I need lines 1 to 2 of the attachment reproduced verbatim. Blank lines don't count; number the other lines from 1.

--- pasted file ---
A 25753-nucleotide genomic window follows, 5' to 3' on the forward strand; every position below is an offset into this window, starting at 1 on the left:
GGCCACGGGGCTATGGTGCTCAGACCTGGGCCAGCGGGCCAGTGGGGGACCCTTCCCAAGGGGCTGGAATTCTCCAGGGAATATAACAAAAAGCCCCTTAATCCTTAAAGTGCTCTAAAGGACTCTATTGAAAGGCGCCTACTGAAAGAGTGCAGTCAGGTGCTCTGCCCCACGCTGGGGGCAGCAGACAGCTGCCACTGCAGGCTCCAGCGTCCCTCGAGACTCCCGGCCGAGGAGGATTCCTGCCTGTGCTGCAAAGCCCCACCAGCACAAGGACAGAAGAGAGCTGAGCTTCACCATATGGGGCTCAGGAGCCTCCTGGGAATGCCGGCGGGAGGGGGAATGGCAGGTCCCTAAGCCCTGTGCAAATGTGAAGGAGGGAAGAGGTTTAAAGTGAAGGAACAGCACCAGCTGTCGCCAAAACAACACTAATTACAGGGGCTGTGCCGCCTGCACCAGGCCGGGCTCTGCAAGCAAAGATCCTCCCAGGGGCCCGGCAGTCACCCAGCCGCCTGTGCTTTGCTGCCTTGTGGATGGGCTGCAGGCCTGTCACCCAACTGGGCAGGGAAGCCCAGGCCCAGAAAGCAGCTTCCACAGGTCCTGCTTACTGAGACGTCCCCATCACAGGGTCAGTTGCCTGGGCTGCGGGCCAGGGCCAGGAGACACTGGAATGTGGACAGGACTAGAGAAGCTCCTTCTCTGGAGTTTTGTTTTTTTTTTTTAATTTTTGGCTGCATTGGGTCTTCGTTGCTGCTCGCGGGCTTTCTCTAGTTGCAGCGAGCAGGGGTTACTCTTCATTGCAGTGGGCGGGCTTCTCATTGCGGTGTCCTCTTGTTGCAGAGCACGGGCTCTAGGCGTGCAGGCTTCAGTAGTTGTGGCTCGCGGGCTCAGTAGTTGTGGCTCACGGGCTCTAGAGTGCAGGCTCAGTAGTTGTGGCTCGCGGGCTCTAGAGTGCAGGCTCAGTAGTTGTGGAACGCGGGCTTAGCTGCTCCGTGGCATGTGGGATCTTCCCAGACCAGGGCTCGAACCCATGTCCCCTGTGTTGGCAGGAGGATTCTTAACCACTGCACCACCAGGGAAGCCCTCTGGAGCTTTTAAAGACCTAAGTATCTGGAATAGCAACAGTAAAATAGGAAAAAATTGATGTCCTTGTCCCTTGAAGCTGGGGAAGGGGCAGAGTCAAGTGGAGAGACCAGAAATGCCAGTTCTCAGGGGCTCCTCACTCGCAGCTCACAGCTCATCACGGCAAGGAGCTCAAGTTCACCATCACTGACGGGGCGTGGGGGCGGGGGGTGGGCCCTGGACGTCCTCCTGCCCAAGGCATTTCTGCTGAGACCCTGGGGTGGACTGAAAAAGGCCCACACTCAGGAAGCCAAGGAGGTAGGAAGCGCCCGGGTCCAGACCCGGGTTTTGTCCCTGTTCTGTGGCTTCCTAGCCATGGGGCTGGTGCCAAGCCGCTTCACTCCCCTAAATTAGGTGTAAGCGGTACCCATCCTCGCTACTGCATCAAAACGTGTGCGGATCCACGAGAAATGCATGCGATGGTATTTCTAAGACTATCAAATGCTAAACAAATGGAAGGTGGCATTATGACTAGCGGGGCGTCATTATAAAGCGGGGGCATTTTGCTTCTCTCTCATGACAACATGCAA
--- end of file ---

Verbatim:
A 25753-nucleotide genomic window follows, 5' to 3' on the forward strand; every position below is an offset into this window, starting at 1 on the left:
GGCCACGGGGCTATGGTGCTCAGACCTGGGCCAGCGGGCCAGTGGGGGACCCTTCCCAAGGGGCTGGAATTCTCCAGGGAATATAACAAAAAGCCCCTTAATCCTTAAAGTGCTCTAAAGGACTCTATTGAAAGGCGCCTACTGAAAGAGTGCAGTCAGGTGCTCTGCCCCACGCTGGGGGCAGCAGACAGCTGCCACTGCAGGCTCCAGCGTCCCTCGAGACTCCCGGCCGAGGAGGATTCCTGCCTGTGCTGCAAAGCCCCACCAGCACAAGGACAGAAGAGAGCTGAGCTTCACCATATGGGGCTCAGGAGCCTCCTGGGAATGCCGGCGGGAGGGGGAATGGCAGGTCCCTAAGCCCTGTGCAAATGTGAAGGAGGGAAGAGGTTTAAAGTGAAGGAACAGCACCAGCTGTCGCCAAAACAACACTAATTACAGGGGCTGTGCCGCCTGCACCAGGCCGGGCTCTGCAAGCAAAGATCCTCCCAGGGGCCCGGCAGTCACCCAGCCGCCTGTGCTTTGCTGCCTTGTGGATGGGCTGCAGGCCTGTCACCCAACTGGGCAGGGAAGCCCAGGCCCAGAAAGCAGCTTCCACAGGTCCTGCTTACTGAGACGTCCCCATCACAGGGTCAGTTGCCTGGGCTGCGGGCCAGGGCCAGGAGACACTGGAATGTGGACAGGACTAGAGAAGCTCCTTCTCTGGAGTTTTGTTTTTTTTTTTTAATTTTTGGCTGCATTGGGTCTTCGTTGCTGCTCGCGGGCTTTCTCTAGTTGCAGCGAGCAGGGGTTACTCTTCATTGCAGTGGGCGGGCTTCTCATTGCGGTGTCCTCTTGTTGCAGAGCACGGGCTCTAGGCGTGCAGGCTTCAGTAGTTGTGGCTCGCGGGCTCAGTAGTTGTGGCTCACGGGCTCTAGAGTGCAGGCTCAGTAGTTGTGGCTCGCGGGCTCTAGAGTGCAGGCTCAGTAGTTGTGGAACGCGGGCTTAGCTGCTCCGTGGCATGTGGGATCTTCCCAGACCAGGGCTCGAACCCATGTCCCCTGTGTTGGCAGGAGGATTCTTAACCACTGCACCACCAGGGAAGCCCTCTGGAGCTTTTAAAGACCTAAGTATCTGGAATAGCAACAGTAAAATAGGAAAAAATTGATGTCCTTGTCCCTTGAAGCTGGGGAAGGGGCAGAGTCAAGTGGAGAGACCAGAAATGCCAGTTCTCAGGGGCTCCTCACTCGCAGCTCACAGCTCATCACGGCAAGGAGCTCAAGTTCACCATCACTGACGGGGCGTGGGGGCGGGGGGTGGGCCCTGGACGTCCTCCTGCCCAAGGCATTTCTGCTGAGACCCTGGGGTGGACTGAAAAAGGCCCACACTCAGGAAGCCAAGGAGGTAGGAAGCGCCCGGGTCCAGACCCGGGTTTTGTCCCTGTTCTGTGGCTTCCTAGCCATGGGGCTGGTGCCAAGCCGCTTCACTCCCCTAAATTAGGTGTAAGCGGTACCCATCCTCGCTACTGCATCAAAACGTGTGCGGATCCACGAGAAATGCATGCGATGGTATTTCTAAGACTATCAAATGCTAAACAAATGGAAGGTGGCATTATGACTAGCGGGGCGTCATTATAAAGCGGGGGCATTTTGCTTCTCTCTCATGACAACATGCAA